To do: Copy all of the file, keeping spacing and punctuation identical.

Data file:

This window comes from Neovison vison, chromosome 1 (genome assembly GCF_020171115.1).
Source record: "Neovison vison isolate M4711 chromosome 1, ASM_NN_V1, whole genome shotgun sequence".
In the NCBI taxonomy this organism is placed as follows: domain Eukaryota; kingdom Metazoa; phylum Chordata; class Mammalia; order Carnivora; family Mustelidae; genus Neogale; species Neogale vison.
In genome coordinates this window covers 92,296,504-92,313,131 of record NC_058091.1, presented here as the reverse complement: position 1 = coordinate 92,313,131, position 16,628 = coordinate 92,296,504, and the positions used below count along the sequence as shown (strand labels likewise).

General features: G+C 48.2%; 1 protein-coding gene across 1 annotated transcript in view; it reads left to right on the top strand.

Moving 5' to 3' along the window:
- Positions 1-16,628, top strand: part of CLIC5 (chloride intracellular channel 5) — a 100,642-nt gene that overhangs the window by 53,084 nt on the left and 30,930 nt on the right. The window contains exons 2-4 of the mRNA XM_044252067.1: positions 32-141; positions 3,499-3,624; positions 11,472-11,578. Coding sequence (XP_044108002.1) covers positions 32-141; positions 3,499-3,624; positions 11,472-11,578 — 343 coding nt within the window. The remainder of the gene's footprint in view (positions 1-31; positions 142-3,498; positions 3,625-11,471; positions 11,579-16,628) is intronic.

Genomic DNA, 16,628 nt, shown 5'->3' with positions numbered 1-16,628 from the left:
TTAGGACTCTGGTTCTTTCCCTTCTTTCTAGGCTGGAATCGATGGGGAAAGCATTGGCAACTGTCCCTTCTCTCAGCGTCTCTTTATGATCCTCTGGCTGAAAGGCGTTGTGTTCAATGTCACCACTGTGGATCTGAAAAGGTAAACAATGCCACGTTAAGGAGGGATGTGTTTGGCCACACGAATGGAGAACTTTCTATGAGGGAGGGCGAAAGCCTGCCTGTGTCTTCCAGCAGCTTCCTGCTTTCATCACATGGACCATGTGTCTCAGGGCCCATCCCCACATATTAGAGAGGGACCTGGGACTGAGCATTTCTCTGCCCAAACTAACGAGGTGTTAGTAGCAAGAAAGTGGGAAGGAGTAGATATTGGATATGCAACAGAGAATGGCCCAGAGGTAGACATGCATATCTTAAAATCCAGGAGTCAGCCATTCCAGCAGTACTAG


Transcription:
This window comes from Neovison vison, chromosome 1 (genome assembly GCF_020171115.1).
Source record: "Neovison vison isolate M4711 chromosome 1, ASM_NN_V1, whole genome shotgun sequence".
In the NCBI taxonomy this organism is placed as follows: domain Eukaryota; kingdom Metazoa; phylum Chordata; class Mammalia; order Carnivora; family Mustelidae; genus Neogale; species Neogale vison.
In genome coordinates this window covers 92,296,504-92,313,131 of record NC_058091.1, presented here as the reverse complement: position 1 = coordinate 92,313,131, position 16,628 = coordinate 92,296,504, and the positions used below count along the sequence as shown (strand labels likewise).

General features: G+C 48.2%; 1 protein-coding gene across 1 annotated transcript in view; it reads left to right on the top strand.

Moving 5' to 3' along the window:
- Positions 1-16,628, top strand: part of CLIC5 (chloride intracellular channel 5) — a 100,642-nt gene that overhangs the window by 53,084 nt on the left and 30,930 nt on the right. The window contains exons 2-4 of the mRNA XM_044252067.1: positions 32-141; positions 3,499-3,624; positions 11,472-11,578. Coding sequence (XP_044108002.1) covers positions 32-141; positions 3,499-3,624; positions 11,472-11,578 — 343 coding nt within the window. The remainder of the gene's footprint in view (positions 1-31; positions 142-3,498; positions 3,625-11,471; positions 11,579-16,628) is intronic.

Genomic DNA, 16,628 nt, shown 5'->3' with positions numbered 1-16,628 from the left:
TTAGGACTCTGGTTCTTTCCCTTCTTTCTAGGCTGGAATCGATGGGGAAAGCATTGGCAACTGTCCCTTCTCTCAGCGTCTCTTTATGATCCTCTGGCTGAAAGGCGTTGTGTTCAATGTCACCACTGTGGATCTGAAAAGGTAAACAATGCCACGTTAAGGAGGGATGTGTTTGGCCACACGAATGGAGAACTTTCTATGAGGGAGGGCGAAAGCCTGCCTGTGTCTTCCAGCAGCTTCCTGCTTTCATCACATGGACCATGTGTCTCAGGGCCCATCCCCACATATTAGAGAGGGACCTGGGACTGAGCATTTCTCTGCCCAAACTAACGAGGTGTTAGTAGCAAGAAAGTGGGAAGGAGTAGATATTGGATATGCAACAGAGAATGGCCCAGAGGTAGACATGCATATCTTAAAATCCAGGAGTCAGCCATTCCAGCAGTACTAG